The palpable magic of preformed ensembles is one of the benefits of CMNW's new Protege Project, with a vast sense of musicianship on display that’s highly enjoyable. The reflection and precision Sospiro Winds—and Jasper Quartet and Atria Ensemble —can develop and implement through long-term togetherness is something special, and not to be missed.

Tuesday, July 13, 2010

Chamber Music in NW PDX: The Future is Now

by CMNW guest blogger Bob King

This past Sunday evening, in NW Portland on the edge of The Pearl, and while sitting at the bar (!) at The Someday Lounge, a long held dream of mine came true. Specifically, if one can be so about a dream, that we could simultaneously take in the magical experience of live chamber music and nurse our vodka tonic (or wine - or fizzy water if you must.) And while I've heard all sorts of great music outside of the concert hall, (Bach Solo Suite for Cello #2 at a Red Line subway station underneath Boston's Beacon Hill comes to mind), for me the dream leads to some kind of nightclub and a soloist, or duet, or trio—in short, a band—playing great music. Like many "dreams" we have, this one formed slowly and over time - little swirling idea 'planetoids' coalescing around a star like central theme - to get out of the confining concert hall and into an comfortable space with a happier feel. Since I am not a performing musician, I won't attempt to try inhabiting their psyches to imagine what the more relaxed environment feels like for them—you can get a bit of that from portions of the earlier post by Hyeyeon Park. But speaking as someone whose audience patronage divides almost equally between classical and jazz venues, I will take the more casual, the more spirited and more lively spaces every time. Now please don't misunderstand, I have a fine appreciation for the concert hall and the large form symphonic music that really would not work - psychically or physically—at say—The Doug Fir. We absolutely need the great halls (even better halls would be nicer) for Bruckner and Brahms, and I love to get dressed up for those events like a kid going to his first dance. But when it comes to the small forms - solo piano, and string or wind ensembles being the most common— is it really necessary to maintain the silence of the library in the confinement of what feels more than anything like an evening mass? Must we maintain a repression of appetites, in the more general sense, simply because our grandparents or more distant ancestors decided to turn the auditorium into a sacred place during the late 19th and early 20th centuries? For me, I would prefer a nice drink with my Mozart and the freedom to stand in the back if I want to.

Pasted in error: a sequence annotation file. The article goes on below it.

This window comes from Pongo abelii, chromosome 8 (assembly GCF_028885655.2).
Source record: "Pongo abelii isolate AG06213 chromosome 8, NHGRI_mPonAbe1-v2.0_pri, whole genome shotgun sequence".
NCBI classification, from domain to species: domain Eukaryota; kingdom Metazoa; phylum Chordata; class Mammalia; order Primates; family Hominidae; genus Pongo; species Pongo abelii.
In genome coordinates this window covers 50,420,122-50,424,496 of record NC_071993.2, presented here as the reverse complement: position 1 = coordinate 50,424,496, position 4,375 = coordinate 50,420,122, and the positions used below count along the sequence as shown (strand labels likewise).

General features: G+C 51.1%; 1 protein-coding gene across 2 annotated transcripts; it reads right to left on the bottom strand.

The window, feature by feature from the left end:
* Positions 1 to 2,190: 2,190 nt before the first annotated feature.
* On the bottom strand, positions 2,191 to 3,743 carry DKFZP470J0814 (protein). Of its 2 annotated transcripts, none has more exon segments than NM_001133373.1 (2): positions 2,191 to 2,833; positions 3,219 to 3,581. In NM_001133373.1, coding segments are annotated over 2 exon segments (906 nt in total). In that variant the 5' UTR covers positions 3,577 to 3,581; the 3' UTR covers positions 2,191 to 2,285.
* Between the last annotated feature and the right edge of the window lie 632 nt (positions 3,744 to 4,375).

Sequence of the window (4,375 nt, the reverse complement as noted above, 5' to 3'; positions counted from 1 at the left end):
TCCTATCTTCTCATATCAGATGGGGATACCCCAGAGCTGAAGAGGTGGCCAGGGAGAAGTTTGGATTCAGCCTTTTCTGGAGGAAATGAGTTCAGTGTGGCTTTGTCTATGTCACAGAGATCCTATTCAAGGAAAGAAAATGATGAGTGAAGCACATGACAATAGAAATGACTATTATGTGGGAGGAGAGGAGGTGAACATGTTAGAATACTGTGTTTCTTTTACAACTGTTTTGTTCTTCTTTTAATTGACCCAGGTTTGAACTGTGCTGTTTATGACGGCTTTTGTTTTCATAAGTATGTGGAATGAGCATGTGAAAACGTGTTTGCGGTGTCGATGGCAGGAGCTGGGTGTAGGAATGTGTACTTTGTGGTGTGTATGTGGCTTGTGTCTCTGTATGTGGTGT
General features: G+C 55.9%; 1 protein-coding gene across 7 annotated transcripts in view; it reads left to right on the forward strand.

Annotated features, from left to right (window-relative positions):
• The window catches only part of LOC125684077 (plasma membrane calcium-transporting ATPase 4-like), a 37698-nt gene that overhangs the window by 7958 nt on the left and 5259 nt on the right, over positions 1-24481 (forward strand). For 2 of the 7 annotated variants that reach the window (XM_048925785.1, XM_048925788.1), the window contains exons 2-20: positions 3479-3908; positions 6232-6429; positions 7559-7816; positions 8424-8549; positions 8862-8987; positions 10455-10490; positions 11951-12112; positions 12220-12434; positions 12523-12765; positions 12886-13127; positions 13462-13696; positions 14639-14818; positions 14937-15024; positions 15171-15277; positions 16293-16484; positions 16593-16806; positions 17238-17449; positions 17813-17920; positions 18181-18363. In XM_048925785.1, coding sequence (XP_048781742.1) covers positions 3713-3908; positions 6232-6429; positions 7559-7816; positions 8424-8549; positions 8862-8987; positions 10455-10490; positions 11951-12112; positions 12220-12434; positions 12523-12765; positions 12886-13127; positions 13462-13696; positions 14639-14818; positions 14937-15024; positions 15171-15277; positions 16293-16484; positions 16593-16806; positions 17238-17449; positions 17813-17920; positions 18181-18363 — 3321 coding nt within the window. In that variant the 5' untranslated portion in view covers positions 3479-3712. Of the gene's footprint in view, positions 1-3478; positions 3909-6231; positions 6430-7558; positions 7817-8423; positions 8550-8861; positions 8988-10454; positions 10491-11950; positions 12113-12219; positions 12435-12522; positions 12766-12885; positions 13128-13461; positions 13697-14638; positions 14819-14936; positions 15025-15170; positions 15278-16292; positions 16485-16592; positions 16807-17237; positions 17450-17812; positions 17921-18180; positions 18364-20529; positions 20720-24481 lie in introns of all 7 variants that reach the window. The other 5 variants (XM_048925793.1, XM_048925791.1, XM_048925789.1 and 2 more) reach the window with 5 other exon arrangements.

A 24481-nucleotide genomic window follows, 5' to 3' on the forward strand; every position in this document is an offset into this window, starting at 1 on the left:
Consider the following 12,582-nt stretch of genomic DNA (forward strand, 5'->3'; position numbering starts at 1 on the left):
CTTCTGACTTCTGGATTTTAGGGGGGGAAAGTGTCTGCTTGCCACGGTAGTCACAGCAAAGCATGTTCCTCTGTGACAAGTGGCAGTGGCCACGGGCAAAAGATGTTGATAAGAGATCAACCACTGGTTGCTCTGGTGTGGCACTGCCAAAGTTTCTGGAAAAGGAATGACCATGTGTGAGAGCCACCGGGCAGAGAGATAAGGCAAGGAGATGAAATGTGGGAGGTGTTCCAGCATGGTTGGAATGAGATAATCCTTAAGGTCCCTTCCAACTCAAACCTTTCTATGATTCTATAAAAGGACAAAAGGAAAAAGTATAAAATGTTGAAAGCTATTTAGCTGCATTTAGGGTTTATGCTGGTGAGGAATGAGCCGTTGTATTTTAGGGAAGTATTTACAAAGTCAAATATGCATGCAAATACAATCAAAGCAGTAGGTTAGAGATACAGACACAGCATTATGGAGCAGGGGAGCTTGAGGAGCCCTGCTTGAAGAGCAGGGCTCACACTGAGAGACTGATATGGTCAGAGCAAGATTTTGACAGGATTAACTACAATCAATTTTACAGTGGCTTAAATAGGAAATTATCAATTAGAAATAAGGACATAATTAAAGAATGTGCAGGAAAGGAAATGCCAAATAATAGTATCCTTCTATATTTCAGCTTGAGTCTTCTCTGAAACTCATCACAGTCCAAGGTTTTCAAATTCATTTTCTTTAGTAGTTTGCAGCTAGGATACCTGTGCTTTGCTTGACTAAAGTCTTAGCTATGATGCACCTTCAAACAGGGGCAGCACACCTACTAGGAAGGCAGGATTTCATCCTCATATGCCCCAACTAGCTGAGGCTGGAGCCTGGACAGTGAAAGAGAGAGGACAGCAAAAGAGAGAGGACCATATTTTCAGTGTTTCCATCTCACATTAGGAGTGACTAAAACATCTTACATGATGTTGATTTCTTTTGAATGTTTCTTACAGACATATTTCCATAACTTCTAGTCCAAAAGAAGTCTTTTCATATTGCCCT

And stand in the back I did for portions of the wonderful Sospiro Winds' performance at the aforementioned Someday Lounge. Their beautiful blend of five voices was just perfect for this fairly intimate club - and beautifully enhanced by some of the best acoustics I've heard in our fair city. The performance of five 20th century pieces moved more or less through the past 100 years of modern wind repertoire from the Czech Pavel Haas' 'Quintet for Winds' to commissioned pieces by Barber and Paquito d'Rivera. Admittedly, my knowledge and experience with ensemble music for winds is skimpy enough that I won't attempt to critique, for better or worse, the quality of the pieces or the programming. However I will emphatically say that the performances were top shelf - beautifully done. One side benefit, in my opinion, of the more interactive and intimate setting of the club is the performers’ proclivity towards explanation and exposition of the music they've prepared. Something I learned as the Sospiros each introduced pieces in turn was that the 'Quintet for Woodwinds' by Elliott Carter was the very first piece the group had performed together. I believe this little biographical trivia was relayed by either Kelli (flute) or Alana (French horn.) Speaking of Alana, and I have no shame in telling you she asked me to mention this, she is a one of a soon to be white hot famous group, Genghis Barbie, four fabulous and self-styled temptress horn players. A music video will be going viral online any day now apparently. Getting back to Sunday evening's performance, after the group had a chance to get their own drinks - and how great is it to get to chill with the band in the middle of a concert? - the second half of the show moved into even more modern pieces from the always evocative Kurtag and a crossover suite from the incredibly prolific Cuban jazz master Paquito D'Rivera (54 albums and he's only 62!) Ironically, I found d'Rivera's 1994 Aires Tropicales to be the most accessible piece of the evening, especially the lively concluding Contradanza with its echoes of Ragtime. All said, a wonderfully dynamic evening - in the sense of being vigorously active and energetic - in a nice relaxed environment from a quintet of players who are the future of modern music. Come see them again, along with all the rest of the Protégé Project players, at the concluding concert of the first annual Protégé series this Sunday afternoon at The Woods.